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Happy-ass Lunatic
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Discussion Starter #62
I had nowhere else to put this, so I'll put it here.

I have an old ('89 or '90) Peavey Tracer that I love. It's the neck. It's just right for me. Knock the Peaveys all you want, but I love that guitar. Anyway . . .

I locked out the tremolo a few years back and recently returned it to its factory condition (i.e. freed up the tremolo such that it became operational again). After setting the string heights and intonation (which took awhile and put a few wrinkles on my face, I'm sure) I went to play it yesterday.

I was pleasantly surprised with the intonation. I'm not really very good, so the string height . . . well, there was no buzz and since I don't care about getting the strings as low as humanly possible, I felt that I had done a pretty good job for an amateur. Here comes the problem . . .

I felt like playing a little Great White, so I kicked it on over to the blues channel, flipped the toggle to the neck pickup and launched into a riff. Nothing.

3-Way Selector
Bridge pickup - fine
Neck/bridge pickups - sounds just like Bridge pickup
Neck pickup - nothing

I'm guessing that the 3-way is shot.

Question: Is my guess accurate? How do I troubleshoot that switch?

I'm guessing that there's 3 poles: common, bridge and neck. It seems that I should be able to test resistance across the poles to troubleshoot the switch. Do I need to unsolder the switch to test it?
 

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I, too, have broken guitar components because I attempted the intro riff of House of Broken Love. It turned out that I rocked so hard that I popped a solder connection loose or threw a switch.

I'm an ESP guy so not sure how your instrument is set up, but I would recommend to first remove the back plate and take a look [although if you're a rock and roll guy who values your tone, this back plate will already be off!] See if you can notice any problems with the wiring or connection to the terminals. Pickups don't normally die like that, so hopefully the problem is the switch and you can repair at minimal cost.

I think you're right in your approach. You shouldn't have to unsolder to test. CRAIG'S GUITAR TECH RESOURCE is an excellent resource with wiring diagrams and information.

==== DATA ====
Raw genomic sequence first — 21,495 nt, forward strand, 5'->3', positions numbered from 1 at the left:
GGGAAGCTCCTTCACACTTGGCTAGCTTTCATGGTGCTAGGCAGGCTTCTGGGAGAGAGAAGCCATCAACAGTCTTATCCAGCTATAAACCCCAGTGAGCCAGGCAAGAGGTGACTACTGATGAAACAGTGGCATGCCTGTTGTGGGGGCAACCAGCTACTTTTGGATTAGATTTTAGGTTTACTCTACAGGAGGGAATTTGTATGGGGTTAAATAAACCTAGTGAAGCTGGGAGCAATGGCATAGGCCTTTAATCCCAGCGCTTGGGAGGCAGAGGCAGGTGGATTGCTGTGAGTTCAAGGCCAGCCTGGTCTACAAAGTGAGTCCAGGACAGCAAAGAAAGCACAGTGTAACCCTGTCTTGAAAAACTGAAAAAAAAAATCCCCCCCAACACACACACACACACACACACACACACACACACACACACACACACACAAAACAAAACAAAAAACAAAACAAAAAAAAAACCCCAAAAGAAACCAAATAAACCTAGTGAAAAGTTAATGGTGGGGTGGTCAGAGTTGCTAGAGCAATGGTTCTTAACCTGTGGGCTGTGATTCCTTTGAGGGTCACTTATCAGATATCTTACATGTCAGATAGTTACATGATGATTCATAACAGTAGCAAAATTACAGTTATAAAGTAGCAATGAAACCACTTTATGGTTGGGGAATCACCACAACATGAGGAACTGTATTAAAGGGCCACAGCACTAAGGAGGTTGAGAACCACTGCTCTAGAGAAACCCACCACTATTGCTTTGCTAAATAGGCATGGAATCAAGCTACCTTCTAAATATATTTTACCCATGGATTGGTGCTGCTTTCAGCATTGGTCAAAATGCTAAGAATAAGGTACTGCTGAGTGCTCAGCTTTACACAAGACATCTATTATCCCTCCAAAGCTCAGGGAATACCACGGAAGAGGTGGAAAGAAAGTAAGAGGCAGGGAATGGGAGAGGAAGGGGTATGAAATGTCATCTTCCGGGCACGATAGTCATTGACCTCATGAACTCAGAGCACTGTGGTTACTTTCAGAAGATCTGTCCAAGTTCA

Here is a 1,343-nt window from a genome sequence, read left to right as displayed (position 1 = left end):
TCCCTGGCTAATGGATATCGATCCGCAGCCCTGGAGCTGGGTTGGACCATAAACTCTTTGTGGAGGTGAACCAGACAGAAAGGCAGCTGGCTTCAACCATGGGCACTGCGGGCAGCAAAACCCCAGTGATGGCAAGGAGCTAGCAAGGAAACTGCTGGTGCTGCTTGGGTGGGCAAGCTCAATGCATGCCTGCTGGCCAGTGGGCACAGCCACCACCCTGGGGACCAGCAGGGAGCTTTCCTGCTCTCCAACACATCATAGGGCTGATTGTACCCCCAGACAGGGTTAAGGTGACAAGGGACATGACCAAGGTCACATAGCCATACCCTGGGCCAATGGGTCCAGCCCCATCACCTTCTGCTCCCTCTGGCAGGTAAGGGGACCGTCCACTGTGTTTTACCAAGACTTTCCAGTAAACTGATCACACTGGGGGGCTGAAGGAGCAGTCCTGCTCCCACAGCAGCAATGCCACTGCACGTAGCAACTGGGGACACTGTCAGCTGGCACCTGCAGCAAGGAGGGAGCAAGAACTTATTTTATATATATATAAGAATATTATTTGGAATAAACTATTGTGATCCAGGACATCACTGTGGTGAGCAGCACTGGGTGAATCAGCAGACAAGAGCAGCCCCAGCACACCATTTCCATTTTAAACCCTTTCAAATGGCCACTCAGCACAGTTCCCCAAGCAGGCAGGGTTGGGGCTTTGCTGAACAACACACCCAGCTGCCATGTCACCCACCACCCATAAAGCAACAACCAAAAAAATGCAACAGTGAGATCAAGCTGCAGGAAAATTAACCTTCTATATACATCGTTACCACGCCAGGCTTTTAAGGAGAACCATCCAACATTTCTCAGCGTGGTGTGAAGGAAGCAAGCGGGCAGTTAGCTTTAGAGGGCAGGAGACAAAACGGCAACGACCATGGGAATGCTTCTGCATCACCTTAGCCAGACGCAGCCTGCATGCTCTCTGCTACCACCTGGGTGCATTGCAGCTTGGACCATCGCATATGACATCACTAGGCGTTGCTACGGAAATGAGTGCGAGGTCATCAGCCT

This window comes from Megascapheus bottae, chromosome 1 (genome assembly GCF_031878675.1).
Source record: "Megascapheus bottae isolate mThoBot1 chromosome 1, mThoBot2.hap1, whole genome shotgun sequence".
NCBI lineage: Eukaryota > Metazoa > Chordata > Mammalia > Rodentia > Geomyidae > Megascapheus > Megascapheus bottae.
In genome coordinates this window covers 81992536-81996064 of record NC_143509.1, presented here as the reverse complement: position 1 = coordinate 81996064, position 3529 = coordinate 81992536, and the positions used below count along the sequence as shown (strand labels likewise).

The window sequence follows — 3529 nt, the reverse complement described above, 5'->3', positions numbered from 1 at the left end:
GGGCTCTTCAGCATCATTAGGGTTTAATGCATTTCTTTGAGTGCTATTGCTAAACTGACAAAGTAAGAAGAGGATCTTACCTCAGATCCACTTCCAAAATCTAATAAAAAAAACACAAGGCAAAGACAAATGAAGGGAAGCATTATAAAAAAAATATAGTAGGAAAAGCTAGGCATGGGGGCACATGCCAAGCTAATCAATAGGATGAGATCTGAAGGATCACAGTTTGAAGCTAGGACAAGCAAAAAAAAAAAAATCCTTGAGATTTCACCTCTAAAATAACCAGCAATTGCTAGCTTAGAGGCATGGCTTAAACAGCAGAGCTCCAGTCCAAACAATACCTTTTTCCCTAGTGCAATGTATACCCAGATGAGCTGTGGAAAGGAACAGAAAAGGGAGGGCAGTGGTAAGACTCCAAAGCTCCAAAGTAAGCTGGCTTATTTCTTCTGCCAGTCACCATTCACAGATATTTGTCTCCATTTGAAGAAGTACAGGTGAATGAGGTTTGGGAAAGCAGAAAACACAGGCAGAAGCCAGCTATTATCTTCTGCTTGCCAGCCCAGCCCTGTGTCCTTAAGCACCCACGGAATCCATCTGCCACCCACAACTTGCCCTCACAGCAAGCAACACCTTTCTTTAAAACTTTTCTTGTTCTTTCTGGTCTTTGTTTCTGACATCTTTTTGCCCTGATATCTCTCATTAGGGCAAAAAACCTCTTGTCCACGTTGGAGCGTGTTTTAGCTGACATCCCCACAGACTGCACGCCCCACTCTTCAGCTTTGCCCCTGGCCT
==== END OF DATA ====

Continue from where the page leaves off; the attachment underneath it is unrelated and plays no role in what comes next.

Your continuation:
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Happy-ass Lunatic
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Discussion Starter #64
I'm an ESP guy
Same here. I am the proud owner of a KH-2 (Kirk Hammett signature). Best guitar ever? Nope, but it's my favorite. MSRP is around $2500 . . . I paid 1300 + tax. :mrgreen: Dude in the country had to unload it . . . weren't none'a them hicks gon' buy it, ah tell yuh whut.

I play a Peavey Tracer (mentioned above), an Ibanez RG (421, black, fixed bridge), a Yamaha something-or-other acoustic (P.O.S.) the ESP, and a Westone Spectrum FX (guitar from teh 80's that needs some work on the floating tremolo).
 

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what kinda switch on that Peavey? the type like on a les paul, or more like a telecaster? i'm guessing it's more like a tele, in which case the guts are likely totally exposed for you to see (and for oxidation to build up). maybe spray some contact cleaner and wiggle the selector back-n-forth a few times to clean the contact points. if they're not making contact, Stew-Mac can probably send you a new switch for maybe $10.
 

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Happy-ass Lunatic
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11,409 Posts
Discussion Starter #66
I wiggled the p!ss out of that thing last night.

I have cats (was 3, now 2) and I suspect that the "clumping-type" litter may be generating an unacceptable amount of dust. I say that because my Ibanez RG had problems with the switch, aand my Fender amp had problems with dirty pots. Spin 'em 10-20 times aggressively and they clean up. I couldn't do that with the Peavey. Flip it, wiggle it, nothing, just the faint sound of my neck pickup doing its job. It never wavered from its distant, down-the-pipe volume level. With the Ibanez, if you flip the switch a few times, it cleans up and starts working again.

I'll pull that back plate and do a visual.
 

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Rock it!
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Take an ohm-meter and measure the leads from the p/u. That should lt you know right there if it is good. I am betting it is the switch, or a bad solder connection.

- Nut
 

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if you put it on JUST the neck pickup, then i think around something in the 5k to 8k range is what you'll see for a singlecoil. for a hummer, probably double that. but basically anything in the 5k to 20k range means the pickup is there and connected. if you get really high values then there's a broken connection, and if they're really low, then parts of the pickup's coil have shorted out due to age.
 

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Yup me...not brilliant though...only been playing for three years...and balancing riding with playing is a bit difficult. I have an Ibanez hollow body 'f' hole AF75 and run it through a Peavey solid state amp...not very good amp. And a cheapy Ashton steel string acoustic...will upgrade to a better one sometime...when I'm a diva...hahaha
 
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